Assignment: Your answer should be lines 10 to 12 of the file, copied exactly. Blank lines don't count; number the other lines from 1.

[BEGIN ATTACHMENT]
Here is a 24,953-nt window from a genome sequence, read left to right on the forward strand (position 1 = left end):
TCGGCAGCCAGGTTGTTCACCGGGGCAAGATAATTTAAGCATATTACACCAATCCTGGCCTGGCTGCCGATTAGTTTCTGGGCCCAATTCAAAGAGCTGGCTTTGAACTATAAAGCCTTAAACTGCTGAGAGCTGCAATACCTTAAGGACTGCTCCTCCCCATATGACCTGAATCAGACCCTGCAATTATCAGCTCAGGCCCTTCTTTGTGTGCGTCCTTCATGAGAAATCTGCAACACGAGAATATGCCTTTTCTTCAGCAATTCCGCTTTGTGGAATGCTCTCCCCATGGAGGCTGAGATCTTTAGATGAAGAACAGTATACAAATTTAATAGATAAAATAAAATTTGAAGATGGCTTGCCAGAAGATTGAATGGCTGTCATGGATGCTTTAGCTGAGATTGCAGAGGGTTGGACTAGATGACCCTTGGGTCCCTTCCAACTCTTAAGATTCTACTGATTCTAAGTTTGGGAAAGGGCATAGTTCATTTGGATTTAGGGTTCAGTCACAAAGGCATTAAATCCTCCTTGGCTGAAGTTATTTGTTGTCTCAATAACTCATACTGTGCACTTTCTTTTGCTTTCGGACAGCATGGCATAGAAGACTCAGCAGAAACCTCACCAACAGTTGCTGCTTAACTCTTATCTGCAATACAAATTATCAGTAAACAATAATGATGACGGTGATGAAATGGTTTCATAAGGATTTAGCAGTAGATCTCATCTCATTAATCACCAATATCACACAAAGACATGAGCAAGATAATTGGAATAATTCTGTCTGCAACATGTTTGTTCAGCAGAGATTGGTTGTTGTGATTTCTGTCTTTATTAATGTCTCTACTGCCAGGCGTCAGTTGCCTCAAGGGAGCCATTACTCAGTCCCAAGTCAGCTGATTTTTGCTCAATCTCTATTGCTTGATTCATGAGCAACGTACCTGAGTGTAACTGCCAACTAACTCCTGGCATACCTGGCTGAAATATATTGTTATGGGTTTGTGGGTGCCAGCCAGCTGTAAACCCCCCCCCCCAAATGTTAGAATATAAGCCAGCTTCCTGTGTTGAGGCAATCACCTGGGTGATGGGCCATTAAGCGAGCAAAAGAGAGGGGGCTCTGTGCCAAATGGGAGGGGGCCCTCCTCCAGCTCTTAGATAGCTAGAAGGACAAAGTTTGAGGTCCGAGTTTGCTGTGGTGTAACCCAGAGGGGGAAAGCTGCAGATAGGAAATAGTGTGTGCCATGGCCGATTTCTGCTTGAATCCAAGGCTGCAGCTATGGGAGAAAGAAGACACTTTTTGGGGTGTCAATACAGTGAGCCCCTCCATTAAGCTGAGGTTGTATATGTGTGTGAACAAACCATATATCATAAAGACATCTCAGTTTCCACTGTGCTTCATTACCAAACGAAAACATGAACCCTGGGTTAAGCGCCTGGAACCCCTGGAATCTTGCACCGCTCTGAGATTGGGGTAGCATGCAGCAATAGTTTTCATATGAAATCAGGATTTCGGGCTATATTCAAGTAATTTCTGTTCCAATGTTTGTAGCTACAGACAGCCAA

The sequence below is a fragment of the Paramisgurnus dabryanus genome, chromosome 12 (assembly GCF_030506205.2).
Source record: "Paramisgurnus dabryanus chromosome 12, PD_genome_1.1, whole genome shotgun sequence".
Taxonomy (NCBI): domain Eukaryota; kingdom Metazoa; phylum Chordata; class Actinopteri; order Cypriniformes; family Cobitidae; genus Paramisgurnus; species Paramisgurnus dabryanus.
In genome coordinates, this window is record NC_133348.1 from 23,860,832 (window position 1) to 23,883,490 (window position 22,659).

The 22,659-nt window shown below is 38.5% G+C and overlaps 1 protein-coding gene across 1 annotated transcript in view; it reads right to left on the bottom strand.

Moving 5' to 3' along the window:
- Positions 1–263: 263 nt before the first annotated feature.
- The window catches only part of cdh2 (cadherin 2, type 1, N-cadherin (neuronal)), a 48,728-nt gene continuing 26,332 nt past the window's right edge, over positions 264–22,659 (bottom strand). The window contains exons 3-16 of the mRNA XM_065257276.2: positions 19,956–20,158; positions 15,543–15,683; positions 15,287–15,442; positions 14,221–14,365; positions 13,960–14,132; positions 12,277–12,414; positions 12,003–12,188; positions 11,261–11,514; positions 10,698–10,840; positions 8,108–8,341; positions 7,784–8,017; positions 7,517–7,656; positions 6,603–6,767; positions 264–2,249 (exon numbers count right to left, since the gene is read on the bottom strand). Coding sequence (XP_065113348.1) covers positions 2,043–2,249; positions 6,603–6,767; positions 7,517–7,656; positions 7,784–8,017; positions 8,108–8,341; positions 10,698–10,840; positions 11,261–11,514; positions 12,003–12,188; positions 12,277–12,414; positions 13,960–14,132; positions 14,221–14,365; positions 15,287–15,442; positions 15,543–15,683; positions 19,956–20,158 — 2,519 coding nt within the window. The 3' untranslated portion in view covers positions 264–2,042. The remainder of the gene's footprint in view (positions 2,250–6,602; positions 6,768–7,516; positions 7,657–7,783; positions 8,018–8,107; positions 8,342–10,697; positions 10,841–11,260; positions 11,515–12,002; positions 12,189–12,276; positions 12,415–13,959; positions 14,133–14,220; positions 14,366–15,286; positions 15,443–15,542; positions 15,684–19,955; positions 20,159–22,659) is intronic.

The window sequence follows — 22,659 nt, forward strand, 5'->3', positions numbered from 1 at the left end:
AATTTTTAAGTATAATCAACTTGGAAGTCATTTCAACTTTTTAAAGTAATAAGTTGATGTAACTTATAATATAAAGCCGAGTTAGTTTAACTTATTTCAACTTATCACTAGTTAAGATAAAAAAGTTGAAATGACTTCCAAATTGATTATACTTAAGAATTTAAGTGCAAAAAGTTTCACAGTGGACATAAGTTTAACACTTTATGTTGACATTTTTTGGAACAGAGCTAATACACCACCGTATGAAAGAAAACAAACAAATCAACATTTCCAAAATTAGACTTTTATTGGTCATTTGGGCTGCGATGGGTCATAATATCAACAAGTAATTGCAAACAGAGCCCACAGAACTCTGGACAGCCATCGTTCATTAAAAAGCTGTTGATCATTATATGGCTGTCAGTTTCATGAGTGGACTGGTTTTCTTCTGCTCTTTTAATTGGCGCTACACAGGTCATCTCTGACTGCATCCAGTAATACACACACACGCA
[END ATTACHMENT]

- The window catches only part of cdh2 (cadherin 2, type 1, N-cadherin (neuronal)), a 48,728-nt gene continuing 26,332 nt past the window's right edge, over positions 264–22,659 (bottom strand). The window contains exons 3-16 of the mRNA XM_065257276.2: positions 19,956–20,158; positions 15,543–15,683; positions 15,287–15,442; positions 14,221–14,365; positions 13,960–14,132; positions 12,277–12,414; positions 12,003–12,188; positions 11,261–11,514; positions 10,698–10,840; positions 8,108–8,341; positions 7,784–8,017; positions 7,517–7,656; positions 6,603–6,767; positions 264–2,249 (exon numbers count right to left, since the gene is read on the bottom strand). Coding sequence (XP_065113348.1) covers positions 2,043–2,249; positions 6,603–6,767; positions 7,517–7,656; positions 7,784–8,017; positions 8,108–8,341; positions 10,698–10,840; positions 11,261–11,514; positions 12,003–12,188; positions 12,277–12,414; positions 13,960–14,132; positions 14,221–14,365; positions 15,287–15,442; positions 15,543–15,683; positions 19,956–20,158 — 2,519 coding nt within the window. The 3' untranslated portion in view covers positions 264–2,042. The remainder of the gene's footprint in view (positions 2,250–6,602; positions 6,768–7,516; positions 7,657–7,783; positions 8,018–8,107; positions 8,342–10,697; positions 10,841–11,260; positions 11,515–12,002; positions 12,189–12,276; positions 12,415–13,959; positions 14,133–14,220; positions 14,366–15,286; positions 15,443–15,542; positions 15,684–19,955; positions 20,159–22,659) is intronic.

The window sequence follows — 22,659 nt, forward strand, 5'->3', positions numbered from 1 at the left end:
AATTTTTAAGTATAATCAACTTGGAAGTCATTTCAACTTTTTAAAGTAATAAGTTGATGTAACTTATAATATAAAGCCGAGTTAGTTTAACTTATTTCAACTTATCACTAGTTAAGATAAAAAAGTTGAAATGACTTCCAAATTGATTATACTTAAGAATTTAAGTGCAAAAAGTTTCACAGTGGACATAAGTTTAACACTTTATGTTGACATTTTTTGGAACAGAGCTAATACACCACCGTATGAAAGAAAACAAACAAATCAACATTTCCAAAATTAGACTTTTATTGGTCATTTGGGCTGCGATGGGTCATAATATCAACAAGTAATTGCAAACAGAGCCCACAGAACTCTGGACAGCCATCGTTCATTAAAAAGCTGTTGATCATTATATGGCTGTCAGTTTCATGAGTGGACTGGTTTTCTTCTGCTCTTTTAATTGGCGCTACACAGGTCATCTCTGACTGCATCCAGTAATACACACACACGCA